Down Payments Still Matter to Hard Money Lenders – Here’s Why
More than one self-proclaimed real estate guru has attempted to convince consumers that it’s possible to invest in real estate without having any money. Often, these geniuses point to hard money lenders as a funding source, the implication being that such lenders don’t require down payments. Wrong.
The hard money lenders of three decades ago may have been just as reckless as retail banks, but that’s no longer the case. No hard money lender worth its reputation will provide 100% financing on a real estate deal. Hard money lenders require down payments and closing costs.
● 100% Is Too Risky
The number one reason hard money lenders require down payments is simple to understand: providing 100% financing is too risky. Not only that, but it’s also too risky on multiple levels:
- Not requiring a down pavement mitigates any need for the borrower to act responsibly
- Recovering the entire amount borrowed in the event of default is much harder
- Fluctuating property values could put the lender underwater.
There are just too many downsides for hard money lenders to offer 100% financing. Likewise, there are no upsides. Lenders will not do it except in very rare cases.
● Down Payments Demonstrate Responsibility
Requiring a down payment is a means of forcing borrowers to prove they are responsible. An irresponsible borrower who doesn’t have any skin in the game has no incentive to make good on the loan. On the other hand, a sizable down payment demonstrates that a borrower is fully intent on honoring their half of the lending agreement.
● Down Payments Show Financial Strength
According to Salt Lake City-based Actium Partners, hard money lending is asset-based lending. That means lenders make their decisions based on assets offered as collateral. They do not look into credit histories, tax records, etc.
Not turning over every stone to investigate a borrower’s financial position limits a lender’s ability to understand the borrower’s financial strength. Down payments address that issue to some degree. A sizable down payment demonstrates financial strength. It can make it easier for a lender to give the green light to a deal.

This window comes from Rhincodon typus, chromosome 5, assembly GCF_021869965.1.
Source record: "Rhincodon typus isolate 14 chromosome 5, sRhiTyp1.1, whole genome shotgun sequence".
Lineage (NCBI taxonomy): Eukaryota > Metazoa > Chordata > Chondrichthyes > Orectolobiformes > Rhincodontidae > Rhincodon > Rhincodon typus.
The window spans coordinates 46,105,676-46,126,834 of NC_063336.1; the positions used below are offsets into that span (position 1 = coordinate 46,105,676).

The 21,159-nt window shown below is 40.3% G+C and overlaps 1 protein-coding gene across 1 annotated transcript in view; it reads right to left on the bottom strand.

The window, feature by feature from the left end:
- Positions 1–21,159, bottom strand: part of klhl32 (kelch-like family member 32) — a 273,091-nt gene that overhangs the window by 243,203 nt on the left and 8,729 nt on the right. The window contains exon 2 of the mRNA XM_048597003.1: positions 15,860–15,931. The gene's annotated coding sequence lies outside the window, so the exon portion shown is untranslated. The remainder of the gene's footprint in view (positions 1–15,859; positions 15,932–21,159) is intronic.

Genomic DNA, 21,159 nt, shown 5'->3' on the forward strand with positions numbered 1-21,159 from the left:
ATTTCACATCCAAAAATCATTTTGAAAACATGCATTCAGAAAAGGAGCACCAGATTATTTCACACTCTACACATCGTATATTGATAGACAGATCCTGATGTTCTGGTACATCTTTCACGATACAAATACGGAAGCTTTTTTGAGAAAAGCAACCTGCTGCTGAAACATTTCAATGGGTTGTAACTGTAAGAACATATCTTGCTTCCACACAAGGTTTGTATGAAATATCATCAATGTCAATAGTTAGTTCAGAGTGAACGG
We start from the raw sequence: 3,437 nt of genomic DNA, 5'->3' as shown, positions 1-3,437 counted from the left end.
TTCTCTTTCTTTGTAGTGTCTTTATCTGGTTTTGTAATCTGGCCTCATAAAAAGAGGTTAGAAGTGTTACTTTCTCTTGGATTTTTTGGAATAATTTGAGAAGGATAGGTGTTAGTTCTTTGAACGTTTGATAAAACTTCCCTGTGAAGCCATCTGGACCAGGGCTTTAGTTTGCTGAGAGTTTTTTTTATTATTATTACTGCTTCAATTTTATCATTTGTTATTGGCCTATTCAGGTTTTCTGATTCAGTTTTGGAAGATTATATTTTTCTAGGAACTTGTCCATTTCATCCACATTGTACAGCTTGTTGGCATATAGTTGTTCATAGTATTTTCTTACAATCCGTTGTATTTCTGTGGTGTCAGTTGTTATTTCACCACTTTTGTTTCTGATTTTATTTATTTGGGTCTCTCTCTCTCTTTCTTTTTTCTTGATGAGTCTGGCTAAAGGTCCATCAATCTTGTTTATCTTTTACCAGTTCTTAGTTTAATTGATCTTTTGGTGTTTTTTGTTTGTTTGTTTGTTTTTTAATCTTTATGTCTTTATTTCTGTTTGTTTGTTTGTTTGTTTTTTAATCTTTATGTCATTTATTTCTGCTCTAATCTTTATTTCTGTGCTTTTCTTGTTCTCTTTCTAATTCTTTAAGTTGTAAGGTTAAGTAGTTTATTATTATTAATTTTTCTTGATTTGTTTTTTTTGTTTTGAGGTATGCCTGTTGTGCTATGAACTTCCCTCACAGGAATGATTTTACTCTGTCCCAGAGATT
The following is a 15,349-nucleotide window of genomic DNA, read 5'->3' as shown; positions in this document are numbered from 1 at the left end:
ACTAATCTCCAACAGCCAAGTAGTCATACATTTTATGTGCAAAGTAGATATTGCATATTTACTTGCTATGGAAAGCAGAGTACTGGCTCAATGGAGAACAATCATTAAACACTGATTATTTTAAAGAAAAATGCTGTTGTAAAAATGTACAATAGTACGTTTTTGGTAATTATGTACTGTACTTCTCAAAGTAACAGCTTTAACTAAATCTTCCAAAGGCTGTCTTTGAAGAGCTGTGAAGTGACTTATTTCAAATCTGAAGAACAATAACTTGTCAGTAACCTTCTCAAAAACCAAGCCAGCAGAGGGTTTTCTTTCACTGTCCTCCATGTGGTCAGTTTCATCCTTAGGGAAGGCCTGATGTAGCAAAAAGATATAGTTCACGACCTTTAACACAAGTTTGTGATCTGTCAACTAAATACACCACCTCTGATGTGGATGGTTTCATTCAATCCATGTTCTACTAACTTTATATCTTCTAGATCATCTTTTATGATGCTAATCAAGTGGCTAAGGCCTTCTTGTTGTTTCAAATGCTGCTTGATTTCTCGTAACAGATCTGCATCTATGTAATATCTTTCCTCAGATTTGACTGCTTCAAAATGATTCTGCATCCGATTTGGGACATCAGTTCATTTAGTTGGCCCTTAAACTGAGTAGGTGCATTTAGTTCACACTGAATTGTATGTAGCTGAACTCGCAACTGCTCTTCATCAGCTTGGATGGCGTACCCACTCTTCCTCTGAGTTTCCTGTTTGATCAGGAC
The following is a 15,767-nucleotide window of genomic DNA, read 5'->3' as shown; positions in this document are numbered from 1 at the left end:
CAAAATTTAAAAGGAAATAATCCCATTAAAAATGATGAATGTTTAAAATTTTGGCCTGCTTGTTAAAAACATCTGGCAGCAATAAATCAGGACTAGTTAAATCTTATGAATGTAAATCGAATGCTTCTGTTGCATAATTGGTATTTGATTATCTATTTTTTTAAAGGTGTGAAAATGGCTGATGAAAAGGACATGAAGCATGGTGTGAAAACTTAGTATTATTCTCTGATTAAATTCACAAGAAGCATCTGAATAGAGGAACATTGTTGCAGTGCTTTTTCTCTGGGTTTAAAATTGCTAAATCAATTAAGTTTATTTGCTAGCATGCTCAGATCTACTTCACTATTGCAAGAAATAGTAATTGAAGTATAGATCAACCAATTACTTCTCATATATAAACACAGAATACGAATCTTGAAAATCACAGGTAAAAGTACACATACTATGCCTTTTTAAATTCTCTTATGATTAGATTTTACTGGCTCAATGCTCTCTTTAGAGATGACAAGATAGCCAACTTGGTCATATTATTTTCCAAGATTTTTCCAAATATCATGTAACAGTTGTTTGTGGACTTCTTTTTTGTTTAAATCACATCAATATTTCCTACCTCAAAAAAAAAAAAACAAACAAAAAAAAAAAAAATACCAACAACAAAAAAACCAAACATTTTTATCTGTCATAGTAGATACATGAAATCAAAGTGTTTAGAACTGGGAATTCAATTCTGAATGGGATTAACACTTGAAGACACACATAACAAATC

● Down Payments Limit Foolish Deals
By their very nature, down payments limit the number of foolish deals investors get themselves into. It’s just common sense. If an investor is risking a significant amount of their own funds, they are going to be a lot more careful about what they put those funds into.
This benefits lenders in that they are not roped into foolish deals that only look good on paper. As long as the borrower is willing to risk a significant amount of cash, lenders can be more confident in the veracity of the deal. Both parties win.
● Down Payment Requirements Vary
One final note about down payment requirements: they vary from one lender to the next. Hard money lenders tend to follow the lead of their retail counterparts by utilizing loan-to-value (LTV) ratios to determine down payment.
A 50% LTV would require the borrower to cover the remaining 50% of the purchase via a down payment. Closing costs would probably be required in cash as well. However, some hard money lenders are willing to add closing costs to the loan.
The same general rules governing mortgages apply to hard money loans. For example, larger down payments lead to easier approval and better rates and terms. It’s always in the borrower’s best interests to bring the biggest possible down payment to the table.
Despite what you may have heard, down payments are still important to hard money lenders. They expect borrowers to contribute their own funds. They expect borrowers to share the risk. Without a down payment, neither is possible.